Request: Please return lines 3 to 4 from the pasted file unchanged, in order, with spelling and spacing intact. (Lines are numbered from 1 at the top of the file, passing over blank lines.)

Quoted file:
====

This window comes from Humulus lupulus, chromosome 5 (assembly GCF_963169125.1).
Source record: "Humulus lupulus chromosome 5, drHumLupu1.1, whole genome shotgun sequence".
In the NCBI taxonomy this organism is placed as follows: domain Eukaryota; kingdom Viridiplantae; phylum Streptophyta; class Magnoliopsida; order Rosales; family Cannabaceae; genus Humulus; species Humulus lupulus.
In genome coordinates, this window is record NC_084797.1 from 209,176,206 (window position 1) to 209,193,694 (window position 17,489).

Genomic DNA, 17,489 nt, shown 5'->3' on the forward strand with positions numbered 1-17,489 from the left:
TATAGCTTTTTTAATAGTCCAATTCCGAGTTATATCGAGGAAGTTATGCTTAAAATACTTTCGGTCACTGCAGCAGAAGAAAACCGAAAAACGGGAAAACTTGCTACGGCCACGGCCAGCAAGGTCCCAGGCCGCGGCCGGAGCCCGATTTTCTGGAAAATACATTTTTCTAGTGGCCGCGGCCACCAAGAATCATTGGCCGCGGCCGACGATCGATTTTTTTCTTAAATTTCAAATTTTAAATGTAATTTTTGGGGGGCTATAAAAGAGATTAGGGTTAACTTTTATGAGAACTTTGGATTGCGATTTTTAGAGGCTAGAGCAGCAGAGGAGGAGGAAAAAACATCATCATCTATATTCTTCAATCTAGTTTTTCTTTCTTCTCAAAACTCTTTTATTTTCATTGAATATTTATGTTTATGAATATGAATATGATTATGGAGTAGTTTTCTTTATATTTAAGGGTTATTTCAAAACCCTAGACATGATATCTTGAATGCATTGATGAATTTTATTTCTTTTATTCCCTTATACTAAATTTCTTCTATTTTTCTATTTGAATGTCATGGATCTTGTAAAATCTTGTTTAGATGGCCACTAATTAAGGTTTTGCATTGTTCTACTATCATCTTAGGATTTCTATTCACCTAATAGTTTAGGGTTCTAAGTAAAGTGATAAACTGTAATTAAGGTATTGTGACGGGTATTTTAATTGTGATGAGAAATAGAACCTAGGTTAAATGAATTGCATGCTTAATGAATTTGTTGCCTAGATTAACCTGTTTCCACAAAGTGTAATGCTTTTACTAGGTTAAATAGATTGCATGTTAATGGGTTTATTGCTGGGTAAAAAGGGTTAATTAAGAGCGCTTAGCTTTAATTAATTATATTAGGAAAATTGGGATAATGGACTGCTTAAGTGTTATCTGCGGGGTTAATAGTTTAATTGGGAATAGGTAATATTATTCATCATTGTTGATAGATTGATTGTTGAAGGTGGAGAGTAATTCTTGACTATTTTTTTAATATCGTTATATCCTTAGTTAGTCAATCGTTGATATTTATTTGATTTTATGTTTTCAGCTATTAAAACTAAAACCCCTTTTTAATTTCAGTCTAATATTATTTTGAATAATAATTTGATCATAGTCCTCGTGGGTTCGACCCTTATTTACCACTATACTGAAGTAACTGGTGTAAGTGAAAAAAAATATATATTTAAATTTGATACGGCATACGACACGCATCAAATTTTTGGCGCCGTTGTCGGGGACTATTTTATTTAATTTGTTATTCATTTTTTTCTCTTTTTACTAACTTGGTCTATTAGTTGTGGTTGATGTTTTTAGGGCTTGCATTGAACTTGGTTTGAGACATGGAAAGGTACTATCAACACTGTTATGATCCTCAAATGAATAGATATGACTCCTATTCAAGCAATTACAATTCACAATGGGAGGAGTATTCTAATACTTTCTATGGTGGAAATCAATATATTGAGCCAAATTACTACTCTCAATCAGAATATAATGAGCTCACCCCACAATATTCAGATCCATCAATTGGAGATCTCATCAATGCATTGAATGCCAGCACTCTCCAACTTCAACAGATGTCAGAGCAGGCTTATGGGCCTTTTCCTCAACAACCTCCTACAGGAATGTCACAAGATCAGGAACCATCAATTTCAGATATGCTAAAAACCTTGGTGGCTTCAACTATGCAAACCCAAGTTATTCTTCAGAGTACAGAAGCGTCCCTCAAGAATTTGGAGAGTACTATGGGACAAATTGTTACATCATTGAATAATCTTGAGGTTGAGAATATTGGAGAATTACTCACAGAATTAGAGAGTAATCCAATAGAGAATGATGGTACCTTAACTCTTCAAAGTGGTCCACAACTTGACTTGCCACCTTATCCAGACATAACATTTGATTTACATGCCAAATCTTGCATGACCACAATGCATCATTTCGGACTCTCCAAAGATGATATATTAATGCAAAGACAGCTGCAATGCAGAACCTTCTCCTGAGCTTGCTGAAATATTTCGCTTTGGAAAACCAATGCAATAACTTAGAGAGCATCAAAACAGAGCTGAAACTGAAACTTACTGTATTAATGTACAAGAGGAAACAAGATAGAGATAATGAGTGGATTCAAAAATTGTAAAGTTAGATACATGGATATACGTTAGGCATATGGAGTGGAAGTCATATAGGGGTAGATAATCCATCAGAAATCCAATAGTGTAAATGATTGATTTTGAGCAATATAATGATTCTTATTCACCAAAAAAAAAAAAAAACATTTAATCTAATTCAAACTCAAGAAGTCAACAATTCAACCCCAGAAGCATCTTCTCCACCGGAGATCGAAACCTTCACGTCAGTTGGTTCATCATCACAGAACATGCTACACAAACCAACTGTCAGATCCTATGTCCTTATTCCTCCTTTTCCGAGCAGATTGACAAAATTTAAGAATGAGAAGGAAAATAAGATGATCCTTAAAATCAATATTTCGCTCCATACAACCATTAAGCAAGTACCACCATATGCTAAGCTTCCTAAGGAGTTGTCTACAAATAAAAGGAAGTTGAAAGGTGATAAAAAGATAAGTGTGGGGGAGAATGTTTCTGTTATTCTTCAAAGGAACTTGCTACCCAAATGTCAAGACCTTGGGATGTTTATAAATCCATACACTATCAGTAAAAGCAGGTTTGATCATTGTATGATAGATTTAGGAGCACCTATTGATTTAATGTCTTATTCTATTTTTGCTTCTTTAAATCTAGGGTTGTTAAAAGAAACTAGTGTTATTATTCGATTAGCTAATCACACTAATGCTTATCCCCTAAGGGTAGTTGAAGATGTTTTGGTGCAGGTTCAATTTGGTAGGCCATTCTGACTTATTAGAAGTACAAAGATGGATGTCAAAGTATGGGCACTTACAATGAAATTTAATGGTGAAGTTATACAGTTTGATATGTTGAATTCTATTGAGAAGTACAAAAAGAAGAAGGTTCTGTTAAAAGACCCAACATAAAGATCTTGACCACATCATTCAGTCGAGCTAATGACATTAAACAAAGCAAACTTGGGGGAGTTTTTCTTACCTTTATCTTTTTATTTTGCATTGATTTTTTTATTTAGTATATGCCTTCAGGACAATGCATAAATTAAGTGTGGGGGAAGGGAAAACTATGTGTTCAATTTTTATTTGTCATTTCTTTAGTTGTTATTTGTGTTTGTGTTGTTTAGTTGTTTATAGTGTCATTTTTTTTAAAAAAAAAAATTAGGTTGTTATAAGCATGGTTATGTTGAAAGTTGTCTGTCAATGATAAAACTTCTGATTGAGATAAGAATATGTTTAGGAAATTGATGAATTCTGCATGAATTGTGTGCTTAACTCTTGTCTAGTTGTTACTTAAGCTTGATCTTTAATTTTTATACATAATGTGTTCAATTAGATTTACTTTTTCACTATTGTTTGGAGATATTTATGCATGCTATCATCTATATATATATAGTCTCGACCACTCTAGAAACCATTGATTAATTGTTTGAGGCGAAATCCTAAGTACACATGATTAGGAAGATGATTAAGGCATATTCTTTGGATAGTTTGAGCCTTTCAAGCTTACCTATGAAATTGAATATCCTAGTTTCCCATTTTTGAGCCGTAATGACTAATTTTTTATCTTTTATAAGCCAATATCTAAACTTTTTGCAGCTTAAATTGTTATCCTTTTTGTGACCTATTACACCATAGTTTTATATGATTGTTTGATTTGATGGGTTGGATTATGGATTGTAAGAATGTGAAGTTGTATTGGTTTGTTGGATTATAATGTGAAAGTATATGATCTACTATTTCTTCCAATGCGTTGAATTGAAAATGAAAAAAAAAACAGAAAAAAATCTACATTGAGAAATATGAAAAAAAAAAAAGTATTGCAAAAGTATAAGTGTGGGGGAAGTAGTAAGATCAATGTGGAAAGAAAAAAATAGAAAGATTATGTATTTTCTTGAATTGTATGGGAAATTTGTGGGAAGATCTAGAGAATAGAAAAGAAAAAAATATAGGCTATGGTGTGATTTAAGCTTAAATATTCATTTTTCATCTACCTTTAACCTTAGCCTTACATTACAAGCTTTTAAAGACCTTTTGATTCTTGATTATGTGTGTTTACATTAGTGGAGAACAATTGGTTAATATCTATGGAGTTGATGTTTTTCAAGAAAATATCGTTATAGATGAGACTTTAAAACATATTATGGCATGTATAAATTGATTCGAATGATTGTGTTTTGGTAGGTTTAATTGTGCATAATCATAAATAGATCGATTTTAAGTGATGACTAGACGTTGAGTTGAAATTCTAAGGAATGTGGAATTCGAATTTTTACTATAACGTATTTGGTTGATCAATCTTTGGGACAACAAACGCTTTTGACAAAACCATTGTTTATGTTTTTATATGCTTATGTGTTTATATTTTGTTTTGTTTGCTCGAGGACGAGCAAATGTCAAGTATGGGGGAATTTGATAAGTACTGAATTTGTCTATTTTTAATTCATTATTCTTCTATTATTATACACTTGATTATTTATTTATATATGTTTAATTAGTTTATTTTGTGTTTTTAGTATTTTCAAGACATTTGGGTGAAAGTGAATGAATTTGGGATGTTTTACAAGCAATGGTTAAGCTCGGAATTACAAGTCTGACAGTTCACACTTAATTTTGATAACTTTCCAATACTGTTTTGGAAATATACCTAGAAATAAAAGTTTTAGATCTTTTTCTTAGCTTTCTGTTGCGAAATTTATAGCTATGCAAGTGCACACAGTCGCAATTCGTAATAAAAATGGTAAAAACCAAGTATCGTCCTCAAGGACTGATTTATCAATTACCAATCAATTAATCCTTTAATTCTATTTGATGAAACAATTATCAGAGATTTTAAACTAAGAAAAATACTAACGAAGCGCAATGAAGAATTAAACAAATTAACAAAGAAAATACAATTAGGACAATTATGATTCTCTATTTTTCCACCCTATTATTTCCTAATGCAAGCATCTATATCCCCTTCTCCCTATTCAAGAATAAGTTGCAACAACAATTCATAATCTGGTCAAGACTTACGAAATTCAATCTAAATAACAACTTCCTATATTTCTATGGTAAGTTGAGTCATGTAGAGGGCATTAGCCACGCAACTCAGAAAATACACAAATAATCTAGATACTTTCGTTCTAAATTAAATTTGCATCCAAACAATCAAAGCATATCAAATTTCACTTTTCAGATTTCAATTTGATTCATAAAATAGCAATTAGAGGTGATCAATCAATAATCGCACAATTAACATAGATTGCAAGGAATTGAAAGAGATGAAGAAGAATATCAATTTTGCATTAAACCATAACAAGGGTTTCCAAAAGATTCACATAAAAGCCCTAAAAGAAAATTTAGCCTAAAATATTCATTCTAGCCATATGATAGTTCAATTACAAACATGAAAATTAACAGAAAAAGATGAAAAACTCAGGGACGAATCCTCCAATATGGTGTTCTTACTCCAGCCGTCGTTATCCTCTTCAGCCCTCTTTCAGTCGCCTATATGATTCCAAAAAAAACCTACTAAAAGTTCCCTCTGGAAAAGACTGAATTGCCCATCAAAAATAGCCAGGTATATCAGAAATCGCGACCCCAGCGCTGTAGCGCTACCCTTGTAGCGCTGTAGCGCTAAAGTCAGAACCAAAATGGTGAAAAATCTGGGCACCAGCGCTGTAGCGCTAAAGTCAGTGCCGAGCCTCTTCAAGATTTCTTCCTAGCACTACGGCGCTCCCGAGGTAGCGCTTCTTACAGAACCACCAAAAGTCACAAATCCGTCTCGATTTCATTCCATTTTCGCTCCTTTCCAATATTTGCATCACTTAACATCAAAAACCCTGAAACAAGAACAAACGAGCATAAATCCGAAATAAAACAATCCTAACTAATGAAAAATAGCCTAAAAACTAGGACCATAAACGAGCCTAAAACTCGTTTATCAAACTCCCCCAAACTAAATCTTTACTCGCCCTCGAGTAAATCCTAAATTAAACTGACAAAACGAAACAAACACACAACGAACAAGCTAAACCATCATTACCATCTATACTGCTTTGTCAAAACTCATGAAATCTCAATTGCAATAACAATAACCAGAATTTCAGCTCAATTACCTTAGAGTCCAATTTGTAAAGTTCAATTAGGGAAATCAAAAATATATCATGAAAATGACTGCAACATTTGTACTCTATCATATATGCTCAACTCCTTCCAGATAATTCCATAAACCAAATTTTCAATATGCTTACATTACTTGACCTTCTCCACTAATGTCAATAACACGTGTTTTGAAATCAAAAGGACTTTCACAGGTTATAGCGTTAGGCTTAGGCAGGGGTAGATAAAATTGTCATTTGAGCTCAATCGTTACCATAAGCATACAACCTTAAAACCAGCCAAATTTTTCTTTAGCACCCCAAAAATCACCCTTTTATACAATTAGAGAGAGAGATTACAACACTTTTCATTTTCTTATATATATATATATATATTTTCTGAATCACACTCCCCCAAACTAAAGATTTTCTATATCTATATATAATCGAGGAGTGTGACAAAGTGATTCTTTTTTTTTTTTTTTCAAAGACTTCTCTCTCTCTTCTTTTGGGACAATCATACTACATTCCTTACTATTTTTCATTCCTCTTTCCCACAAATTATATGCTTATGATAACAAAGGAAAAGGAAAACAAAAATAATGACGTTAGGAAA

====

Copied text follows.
In the NCBI taxonomy this organism is placed as follows: domain Eukaryota; kingdom Viridiplantae; phylum Streptophyta; class Magnoliopsida; order Rosales; family Cannabaceae; genus Humulus; species Humulus lupulus.
In genome coordinates, this window is record NC_084797.1 from 209,176,206 (window position 1) to 209,193,694 (window position 17,489).